Fred’s Laws – How not to write software

This begins a series of posts on Fred’s Laws – basically a set of anti-rules on how not to develop software.

Over the past twenty-odd years, I have seen a lot of software projects crash and burn. Many have been doomed from the start, while many others died slow, painful deaths after hopeful beginnings. Some have finished, and the systems are in production, without ever having realized that the project was a failure. Others should have failed, but managed to struggle through due to the heroic efforts of one or more dedicated (and usually really smart) people.

I have also seen more than a few “failed” projects that were technical successes. We built really cool software. We were on time, on budget, and had good quality. They failed in some other aspect – usually they were business failures for one reason or another.

The environments in which these projects have died have been varied as well. Some tried to make it with no process at all. Some had lots and lots and lots (and lots and lots) of process. I have not seen a great deal of correlation between process and success (well, except that the process I pick for my projects is always successful 😉 ).

When I look back on these catastrophic projects, usually I can see where things went wrong. In fact, most of the time I could see where they were going wrong while it was happening, like watching a car crash in slow motion, but was frequently powerless to avoid the impact. More often than not (in fact, I would be willing to say always), the root cause was something completely avoidable (from a technical or project perspective). Never was it because we chose Windows over Linux (or vice versa), nor because of the programming language we chose, nor because what we set out to do was technically impossible.

As I have written Fred’s Laws (well, written them in my head, none of them are actually written yet!) it occurs to me that they all seem to be straight from the department of the bloody obvious. No rocket science here. If they are this obvious, why even write them down. Well, the reason is that, despite how really obvious all of this is, I watch projects not do them all the time. Most of the time, in fact.

So, stay tuned. I am going to try to post one law per day (or so) until I run out of ideas.

BTW, as a little footnote, I have been involved in a few successful projects along the way. It just always seems to be the ones that failed (and failed spectacularly) that stick out in my memory.


The Next Big Language – WHY?

I have been doing some work lately teaching myself some of the basics of Ruby, Python and a couple of other languages. As I was working with these languages, I was suddenly hit with a question – why? Over the course of my career, I have programmed in a lot of languages (somewhere around 20 that I have actually used to do useful work, I think). I am sure many of you can say the same thing. And do you know what? They all suck in one way or another! I have seen language’s popularity come and go. I have seen arguments in person, in newsgroups, and all over the web which bordered on religious fanaticism. Even as I write this, a good discussion continues in response to The Next Big Language.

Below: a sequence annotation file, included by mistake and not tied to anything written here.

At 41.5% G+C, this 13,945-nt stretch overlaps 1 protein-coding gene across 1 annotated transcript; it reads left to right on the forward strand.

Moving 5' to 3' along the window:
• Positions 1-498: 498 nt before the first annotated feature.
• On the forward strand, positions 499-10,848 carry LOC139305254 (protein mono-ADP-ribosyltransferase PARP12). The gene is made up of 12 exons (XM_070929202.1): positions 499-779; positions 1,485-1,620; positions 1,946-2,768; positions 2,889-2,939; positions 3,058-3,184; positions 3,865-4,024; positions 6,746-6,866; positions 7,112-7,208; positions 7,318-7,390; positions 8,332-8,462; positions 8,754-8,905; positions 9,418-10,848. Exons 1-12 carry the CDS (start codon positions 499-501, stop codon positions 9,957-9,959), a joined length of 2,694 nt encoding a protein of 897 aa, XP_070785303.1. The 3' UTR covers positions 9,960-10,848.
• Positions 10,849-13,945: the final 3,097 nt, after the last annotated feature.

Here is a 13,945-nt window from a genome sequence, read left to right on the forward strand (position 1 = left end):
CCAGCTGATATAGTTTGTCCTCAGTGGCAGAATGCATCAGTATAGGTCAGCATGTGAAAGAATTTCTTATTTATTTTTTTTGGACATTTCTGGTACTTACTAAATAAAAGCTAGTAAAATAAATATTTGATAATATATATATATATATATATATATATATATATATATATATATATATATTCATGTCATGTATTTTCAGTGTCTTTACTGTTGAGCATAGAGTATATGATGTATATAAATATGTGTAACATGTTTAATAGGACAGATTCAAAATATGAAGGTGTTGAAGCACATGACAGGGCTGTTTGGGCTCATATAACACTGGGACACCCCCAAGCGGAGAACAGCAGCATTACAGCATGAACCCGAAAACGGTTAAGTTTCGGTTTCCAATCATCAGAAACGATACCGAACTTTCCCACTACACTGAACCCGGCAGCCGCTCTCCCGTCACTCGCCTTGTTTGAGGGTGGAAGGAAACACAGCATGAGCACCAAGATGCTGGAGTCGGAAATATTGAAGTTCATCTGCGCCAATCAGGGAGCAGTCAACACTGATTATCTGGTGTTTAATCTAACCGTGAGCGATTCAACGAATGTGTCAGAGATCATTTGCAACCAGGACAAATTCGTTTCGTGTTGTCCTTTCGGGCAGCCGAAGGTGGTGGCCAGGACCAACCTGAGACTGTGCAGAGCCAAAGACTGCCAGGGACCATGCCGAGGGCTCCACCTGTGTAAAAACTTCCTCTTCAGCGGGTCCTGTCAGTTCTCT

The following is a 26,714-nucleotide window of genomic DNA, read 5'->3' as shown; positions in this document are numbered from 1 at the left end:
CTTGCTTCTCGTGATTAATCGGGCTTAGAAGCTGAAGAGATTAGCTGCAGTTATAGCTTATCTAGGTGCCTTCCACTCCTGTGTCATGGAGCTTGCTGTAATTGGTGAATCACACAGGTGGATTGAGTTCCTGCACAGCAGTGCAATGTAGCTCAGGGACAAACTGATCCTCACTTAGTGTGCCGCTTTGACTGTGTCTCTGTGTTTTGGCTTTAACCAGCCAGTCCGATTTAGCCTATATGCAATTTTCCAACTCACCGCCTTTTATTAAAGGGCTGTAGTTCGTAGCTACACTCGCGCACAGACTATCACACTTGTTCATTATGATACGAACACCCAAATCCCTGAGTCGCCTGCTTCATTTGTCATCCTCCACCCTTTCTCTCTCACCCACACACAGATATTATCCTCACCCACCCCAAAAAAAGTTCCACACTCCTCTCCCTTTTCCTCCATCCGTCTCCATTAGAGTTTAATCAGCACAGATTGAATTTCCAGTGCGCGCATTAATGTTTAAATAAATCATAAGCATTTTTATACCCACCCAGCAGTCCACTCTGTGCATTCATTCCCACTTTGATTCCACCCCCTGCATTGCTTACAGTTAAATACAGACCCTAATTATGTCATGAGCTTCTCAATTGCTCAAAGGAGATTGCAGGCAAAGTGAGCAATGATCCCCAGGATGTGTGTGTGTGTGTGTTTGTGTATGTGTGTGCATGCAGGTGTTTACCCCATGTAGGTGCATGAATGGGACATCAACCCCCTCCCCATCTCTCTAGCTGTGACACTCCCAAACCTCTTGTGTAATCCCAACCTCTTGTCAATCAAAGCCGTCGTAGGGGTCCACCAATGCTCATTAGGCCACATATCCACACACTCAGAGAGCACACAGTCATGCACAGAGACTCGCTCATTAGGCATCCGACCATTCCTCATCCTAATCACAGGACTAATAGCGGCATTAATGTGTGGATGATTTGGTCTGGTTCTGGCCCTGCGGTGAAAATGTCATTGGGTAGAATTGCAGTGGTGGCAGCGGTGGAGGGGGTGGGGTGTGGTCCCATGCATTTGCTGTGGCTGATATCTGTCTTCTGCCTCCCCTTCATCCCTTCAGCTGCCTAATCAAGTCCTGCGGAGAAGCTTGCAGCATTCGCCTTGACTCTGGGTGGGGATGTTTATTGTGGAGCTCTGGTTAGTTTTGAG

Again, I ask myself “why?”

Looking back over projects in which I have participated, led, observed, or otherwise been involved, I cannot think of one where the success of failure (or degree of success – failure is not usually absolute) of the project was due to the limitations of the programming language. Nor has the programming language been the determining factor in the cost of the project, or the quality or the maintainability of the code.

There are so many factors which are accepted to have much greater impact on the course of a project than the choice of language/technology – requirements, architecture, realistic planning and tracking, and proper resourcing to name a few – that I find the whole debate around programming languages to be somewhat meaningless in the real world (actually, I find it more annoying than meaningless).

This is not to say that I do not believe we should always be innovating and inventing new ways of doing things (including programming languages). It does mean, however, that it is highly unlikely that any of these language advancements (or The Next Big Language, whatever it is) will make a significant difference in software development in either a corporate IT or commercial product development world – at least not any time soon.